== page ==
Use a Q computation in a Quote context. This function is only safe when the Q computation performs actions from the Quote instance for Q or any of Quote's subclasses (Functor, Applicative, and Monad). Attempting to perform actions from the MonadFail, MonadIO, or Quasi instances for Q will result in runtime errors.

This is useful when you have some Q-valued functions that only performs actions from Quote and wish to generalise it from Q to Quote without having to rewrite the internals of the function. This is especially handy for code defined in terms of combinators from Language.Haskell.TH.Lib, which were all hard-coded to Q prior to template-haskell-2.17.0.0. For instance, consider this function:

apply :: Exp -> Exp -> Q Exp
apply f x = appE (return x) (return y)


There are two ways to generalize this function to use Quote in a backwards-compatible way. One way to do so is to rewrite apply to avoid the use of appE, like so:

applyQuote :: Quote m => Exp -> Exp -> m Exp
applyQuote f x = return (AppE x y)


For a small example like applyQuote, there isn't much work involved. But this can become tiresome for larger examples. In such cases, unsafeQToQuote can do the heavy lifting for you. For example, applyQuote can also be defined as:

applyQuote :: Quote m => Exp -> Exp -> m Exp
applyQuote f x = unsafeQToQuote (apply f x)


## Functions from Language.Haskell.TH.Syntax

unTypeQQuote :: forall (r :: RuntimeRep) (a :: TYPE r) m. Quote m => m (TExp a) -> m Exp Source #

This is a variant of the unTypeQ function that is always guaranteed to use a Quote constraint, even on old versions of template-haskell.

As this function interacts with typed Template Haskell, this function is only defined on template-haskell-2.9.0.0 (GHC 7.8) or later.

unsafeTExpCoerceQuote :: forall (r :: RuntimeRep) (a :: TYPE r) m. Quote m => m Exp -> m (TExp a) Source #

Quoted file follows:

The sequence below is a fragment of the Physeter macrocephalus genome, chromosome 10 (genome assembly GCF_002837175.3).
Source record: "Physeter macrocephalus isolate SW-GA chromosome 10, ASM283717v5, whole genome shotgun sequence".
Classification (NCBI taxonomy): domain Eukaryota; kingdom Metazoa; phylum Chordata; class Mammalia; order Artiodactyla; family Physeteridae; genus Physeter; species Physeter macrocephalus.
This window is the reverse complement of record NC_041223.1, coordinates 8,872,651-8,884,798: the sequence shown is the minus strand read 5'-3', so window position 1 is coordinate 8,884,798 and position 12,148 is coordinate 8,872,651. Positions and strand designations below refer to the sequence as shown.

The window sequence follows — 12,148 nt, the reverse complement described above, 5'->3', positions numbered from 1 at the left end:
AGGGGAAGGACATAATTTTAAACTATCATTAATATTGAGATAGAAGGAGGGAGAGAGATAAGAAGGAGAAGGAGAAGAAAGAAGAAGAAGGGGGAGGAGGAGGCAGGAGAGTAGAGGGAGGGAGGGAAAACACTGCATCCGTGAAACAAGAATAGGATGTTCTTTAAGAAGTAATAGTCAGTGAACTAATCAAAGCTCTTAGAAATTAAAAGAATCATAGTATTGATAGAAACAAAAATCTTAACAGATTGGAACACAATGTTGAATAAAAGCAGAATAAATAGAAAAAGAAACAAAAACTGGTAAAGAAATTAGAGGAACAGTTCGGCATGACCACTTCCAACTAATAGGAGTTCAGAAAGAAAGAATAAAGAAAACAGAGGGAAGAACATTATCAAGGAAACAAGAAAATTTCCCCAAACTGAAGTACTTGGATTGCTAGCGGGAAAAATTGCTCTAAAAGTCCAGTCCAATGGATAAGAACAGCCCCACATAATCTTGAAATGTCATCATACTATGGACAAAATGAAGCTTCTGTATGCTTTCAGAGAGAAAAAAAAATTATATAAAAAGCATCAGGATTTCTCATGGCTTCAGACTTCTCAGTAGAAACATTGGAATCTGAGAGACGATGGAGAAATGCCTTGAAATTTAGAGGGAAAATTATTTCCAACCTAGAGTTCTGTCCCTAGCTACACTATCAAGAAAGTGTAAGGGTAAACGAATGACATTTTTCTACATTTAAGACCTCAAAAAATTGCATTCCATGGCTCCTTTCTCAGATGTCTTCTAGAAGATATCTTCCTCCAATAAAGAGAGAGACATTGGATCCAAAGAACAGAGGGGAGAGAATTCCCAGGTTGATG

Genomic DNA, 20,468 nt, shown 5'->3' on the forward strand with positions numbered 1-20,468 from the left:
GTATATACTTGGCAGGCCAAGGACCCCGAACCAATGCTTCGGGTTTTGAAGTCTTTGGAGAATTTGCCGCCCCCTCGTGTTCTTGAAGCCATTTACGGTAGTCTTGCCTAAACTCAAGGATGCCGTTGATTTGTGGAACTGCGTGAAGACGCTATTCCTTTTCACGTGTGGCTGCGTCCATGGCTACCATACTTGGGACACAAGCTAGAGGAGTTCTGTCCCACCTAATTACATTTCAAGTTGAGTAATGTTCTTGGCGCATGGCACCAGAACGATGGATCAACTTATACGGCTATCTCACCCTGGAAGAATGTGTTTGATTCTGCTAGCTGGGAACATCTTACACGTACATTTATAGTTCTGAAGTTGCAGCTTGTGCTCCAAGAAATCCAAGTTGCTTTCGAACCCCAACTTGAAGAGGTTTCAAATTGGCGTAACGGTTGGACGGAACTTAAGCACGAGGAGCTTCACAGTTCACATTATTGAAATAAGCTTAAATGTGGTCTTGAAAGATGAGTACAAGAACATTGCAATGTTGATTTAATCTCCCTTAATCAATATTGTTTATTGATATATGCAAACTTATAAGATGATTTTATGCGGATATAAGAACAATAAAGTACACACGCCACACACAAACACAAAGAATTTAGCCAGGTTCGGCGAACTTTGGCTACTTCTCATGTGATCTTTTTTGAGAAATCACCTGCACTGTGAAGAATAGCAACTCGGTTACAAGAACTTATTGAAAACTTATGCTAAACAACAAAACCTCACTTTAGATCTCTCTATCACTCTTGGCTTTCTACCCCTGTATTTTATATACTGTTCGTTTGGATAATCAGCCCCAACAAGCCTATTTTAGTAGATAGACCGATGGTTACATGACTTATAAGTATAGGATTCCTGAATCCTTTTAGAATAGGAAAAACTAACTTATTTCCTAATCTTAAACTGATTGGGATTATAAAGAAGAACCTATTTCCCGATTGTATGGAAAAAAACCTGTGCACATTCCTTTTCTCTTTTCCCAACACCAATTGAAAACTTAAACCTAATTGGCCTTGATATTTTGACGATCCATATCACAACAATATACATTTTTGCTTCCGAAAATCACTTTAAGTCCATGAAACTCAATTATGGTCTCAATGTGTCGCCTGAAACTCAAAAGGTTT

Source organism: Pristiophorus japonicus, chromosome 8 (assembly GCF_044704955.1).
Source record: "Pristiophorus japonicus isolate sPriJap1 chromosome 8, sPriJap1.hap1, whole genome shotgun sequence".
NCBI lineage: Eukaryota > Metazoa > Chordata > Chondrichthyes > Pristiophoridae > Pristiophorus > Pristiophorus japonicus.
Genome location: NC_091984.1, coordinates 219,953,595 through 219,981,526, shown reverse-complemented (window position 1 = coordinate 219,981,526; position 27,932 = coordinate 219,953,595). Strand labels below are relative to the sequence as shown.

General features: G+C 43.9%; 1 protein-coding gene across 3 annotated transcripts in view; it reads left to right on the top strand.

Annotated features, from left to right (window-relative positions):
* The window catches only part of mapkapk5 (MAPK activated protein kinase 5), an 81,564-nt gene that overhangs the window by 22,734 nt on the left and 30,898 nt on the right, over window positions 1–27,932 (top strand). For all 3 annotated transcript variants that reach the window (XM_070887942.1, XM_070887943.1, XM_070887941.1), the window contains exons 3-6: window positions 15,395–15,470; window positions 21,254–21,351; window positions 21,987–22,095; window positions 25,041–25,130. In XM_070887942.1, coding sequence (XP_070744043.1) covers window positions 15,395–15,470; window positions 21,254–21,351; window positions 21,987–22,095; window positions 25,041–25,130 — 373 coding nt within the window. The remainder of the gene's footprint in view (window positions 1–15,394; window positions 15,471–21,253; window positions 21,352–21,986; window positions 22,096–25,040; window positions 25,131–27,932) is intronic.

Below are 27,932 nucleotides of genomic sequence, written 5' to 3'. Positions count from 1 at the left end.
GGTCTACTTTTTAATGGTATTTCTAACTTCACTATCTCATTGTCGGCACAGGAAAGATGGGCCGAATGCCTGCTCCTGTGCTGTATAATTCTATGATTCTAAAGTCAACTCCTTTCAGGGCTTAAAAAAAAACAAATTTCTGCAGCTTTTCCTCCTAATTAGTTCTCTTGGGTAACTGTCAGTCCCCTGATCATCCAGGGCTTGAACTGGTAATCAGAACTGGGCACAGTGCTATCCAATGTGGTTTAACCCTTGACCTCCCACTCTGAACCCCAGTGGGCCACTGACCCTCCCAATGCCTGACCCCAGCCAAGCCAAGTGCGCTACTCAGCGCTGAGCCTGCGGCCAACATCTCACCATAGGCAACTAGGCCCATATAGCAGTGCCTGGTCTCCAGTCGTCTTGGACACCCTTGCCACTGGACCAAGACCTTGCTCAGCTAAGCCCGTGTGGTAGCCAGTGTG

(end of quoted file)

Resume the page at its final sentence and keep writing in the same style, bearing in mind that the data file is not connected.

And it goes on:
Annotate the Template Haskell expression with a type

This is unsafe because GHC cannot check for you that the expression really does have the type you claim it has.

This is a variant of the unsafeTExpCoerce function that is always guaranteed to use a Quote constraint, even on old versions of template-haskell.

As this function interacts with typed Template Haskell, this function is only defined on template-haskell-2.9.0.0 (GHC 7.8) or later.

liftQuote :: forall t m. (Lift t, Quote m) => t -> m Exp Source #

Turn a value into a Template Haskell expression, suitable for use in a splice.

This is a variant of the lift method of Lift that is always guaranteed to use a Quote constraint, even on old versions of template-haskell.

liftTypedQuote :: forall t m. (Lift t, Quote m) => t -> Code m t Source #

Turn a value into a Template Haskell typed expression, suitable for use in a typed splice.

This is a variant of the liftTyped method of Lift that is always guaranteed to use a Quote constraint and return a Code, even on old versions of template-haskell.

As this function interacts with typed Template Haskell, this function is only defined on template-haskell-2.9.0.0 (GHC 7.8) or later. While the liftTyped method of Lift was first introduced in template-haskell-2.16.0.0, we are able to backport it back to template-haskell-2.9.0.0 by making use of the lift method on older versions of template-haskell. This crucially relies on the Lift law that lift x ≡ unTypeQ (liftTyped x) to work, so beware if you use liftTypedQuote with an unlawful Lift instance.

liftStringQuote :: Quote m => String -> m Exp Source #

This is a variant of the liftString function that is always guaranteed to use a Quote constraint, even on old versions of template-haskell.

# The Code and CodeQ types

The Code type (first proposed in GHC Proposal 195) was introduced in template-haskell-2.17.0.0. This module defines a version of Code that is backward-compatible with older template-haskell releases and is forward-compatible with the existing Code class. In addition to Code, this module also backports the functions in Language.Haskell.TH.Syntax that manipulate Code values.